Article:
If the router or switch displays a warning message similar to Standby Routing Engine is not ready for graceful switchover. Packet Forwarding Engines that are not ready for graceful switchover might be reset . Do not attempt switchover. If you choose to proceed with switchover, only the Packet Forwarding Engines that were not ready for graceful switchover are reset. None of the FPCs should spontaneously restart. We recommend that you wait until the warning no longer appears and then proceed with the switchover.

    Note: Starting from Junos OS Release 14.2, when you perform GRES on MX Series routers, you must execute the clear synchronous-ethernet wait-to-restore operational mode command on the new master Routing Engine to clear the wait-to-restore timer on it. This is because the clear synchronous-ethernet wait-to-restore operational mode command clears the wait-to-restore timer only on the local Routing Engine.

    Note: In a routing matrix with TX Matrix Plus router with 3D SIBs, for successive Routing Engine switchover, events must be a minimum of 900 seconds (15 minutes) apart after both Routing Engines have come up.

    GRES must be performed on one line-card chassis (LCC) (of a TX Matrix router with 3D SIBs) at a time to avoid synchronization issues.

    Note:

    • We do not recommend performing a commit operation on the backup Routing Engine when GRES is enabled on the router or switch.
    • We do not recommend enabling GRES on the backup Routing Engine in any scenario.

    Figure 1 shows the system architecture of graceful Routing Engine switchover and the process a routing platform follows to prepare for a switchover.

    Figure 1: Preparing for a Graceful Routing Engine Switchover

    Preparing for a Graceful Routing Engine Switchover

    Note: Check GRES readiness by executing both:

    • The request chassis routing-engine master switch check command from the master Routing Engine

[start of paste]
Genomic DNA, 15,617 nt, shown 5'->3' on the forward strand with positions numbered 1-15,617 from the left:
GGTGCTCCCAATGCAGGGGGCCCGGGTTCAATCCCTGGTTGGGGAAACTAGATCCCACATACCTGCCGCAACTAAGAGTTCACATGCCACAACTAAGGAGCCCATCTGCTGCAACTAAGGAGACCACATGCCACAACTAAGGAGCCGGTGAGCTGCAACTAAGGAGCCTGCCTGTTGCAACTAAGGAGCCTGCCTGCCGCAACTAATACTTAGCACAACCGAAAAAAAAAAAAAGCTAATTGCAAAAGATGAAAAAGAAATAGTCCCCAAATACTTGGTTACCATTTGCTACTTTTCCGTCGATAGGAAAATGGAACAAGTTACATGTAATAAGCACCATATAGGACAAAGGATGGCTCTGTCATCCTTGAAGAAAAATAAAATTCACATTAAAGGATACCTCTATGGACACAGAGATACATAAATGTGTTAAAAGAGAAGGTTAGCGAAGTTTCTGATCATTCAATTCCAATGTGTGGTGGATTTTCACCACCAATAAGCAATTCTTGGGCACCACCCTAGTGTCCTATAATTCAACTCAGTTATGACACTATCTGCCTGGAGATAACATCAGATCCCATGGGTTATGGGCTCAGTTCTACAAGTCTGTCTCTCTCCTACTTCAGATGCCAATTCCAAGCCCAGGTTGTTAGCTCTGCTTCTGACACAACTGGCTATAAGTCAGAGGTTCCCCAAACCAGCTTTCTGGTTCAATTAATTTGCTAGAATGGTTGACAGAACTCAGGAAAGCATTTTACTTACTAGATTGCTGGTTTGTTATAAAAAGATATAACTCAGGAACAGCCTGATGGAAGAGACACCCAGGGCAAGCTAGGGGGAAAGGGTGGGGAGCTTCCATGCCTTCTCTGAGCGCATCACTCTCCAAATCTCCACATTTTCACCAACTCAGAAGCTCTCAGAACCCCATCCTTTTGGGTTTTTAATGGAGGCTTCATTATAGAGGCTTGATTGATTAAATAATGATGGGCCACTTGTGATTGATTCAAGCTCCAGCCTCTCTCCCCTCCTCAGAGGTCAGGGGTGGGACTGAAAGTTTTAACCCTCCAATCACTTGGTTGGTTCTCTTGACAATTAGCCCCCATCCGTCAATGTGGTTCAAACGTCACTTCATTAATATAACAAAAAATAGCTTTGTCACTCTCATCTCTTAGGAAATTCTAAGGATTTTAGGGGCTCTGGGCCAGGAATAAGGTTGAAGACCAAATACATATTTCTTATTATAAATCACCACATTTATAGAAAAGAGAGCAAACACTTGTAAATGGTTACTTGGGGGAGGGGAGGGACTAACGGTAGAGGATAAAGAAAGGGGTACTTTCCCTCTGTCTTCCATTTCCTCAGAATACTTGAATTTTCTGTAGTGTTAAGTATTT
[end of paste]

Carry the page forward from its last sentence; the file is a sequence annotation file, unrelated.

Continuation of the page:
• The show system switchover command from the Backup Routing Engine

    The switchover preparation process for GRES is as follows:

    1. The master Routing Engine starts.
    2. The routing platform processes (such as the chassis process [chassisd]) start.
    3. The Packet Forwarding Engine starts and connects to the master Routing Engine.
    4. All state information is updated in the system.
    5. The backup Routing Engine starts.
    6. The system determines whether GRES has been enabled.
    7. The kernel synchronization process (ksyncd) synchronizes the backup Routing Engine with the master Routing Engine.
    8. After ksyncd completes the synchronization, all state information and the forwarding table are updated.

    Figure 2 shows the effects of a switchover on the routing (or switching )platform.

    Figure 2: Graceful Routing Engine Switchover Process

    Graceful
Routing Engine Switchover Process

    When a switchover occurs, the switchover process is as follows:

    1. When keepalives from the master Routing Engine are lost, the system switches over gracefully to the backup Routing Engine.
    2. The Packet Forwarding Engine connects to the backup Routing Engine, which becomes the new master.
    3. Routing platform processes that are not part of GRES (such as the routing protocol process [rpd]) restart.
    4. State information learned from the point of the switchover is updated in the system.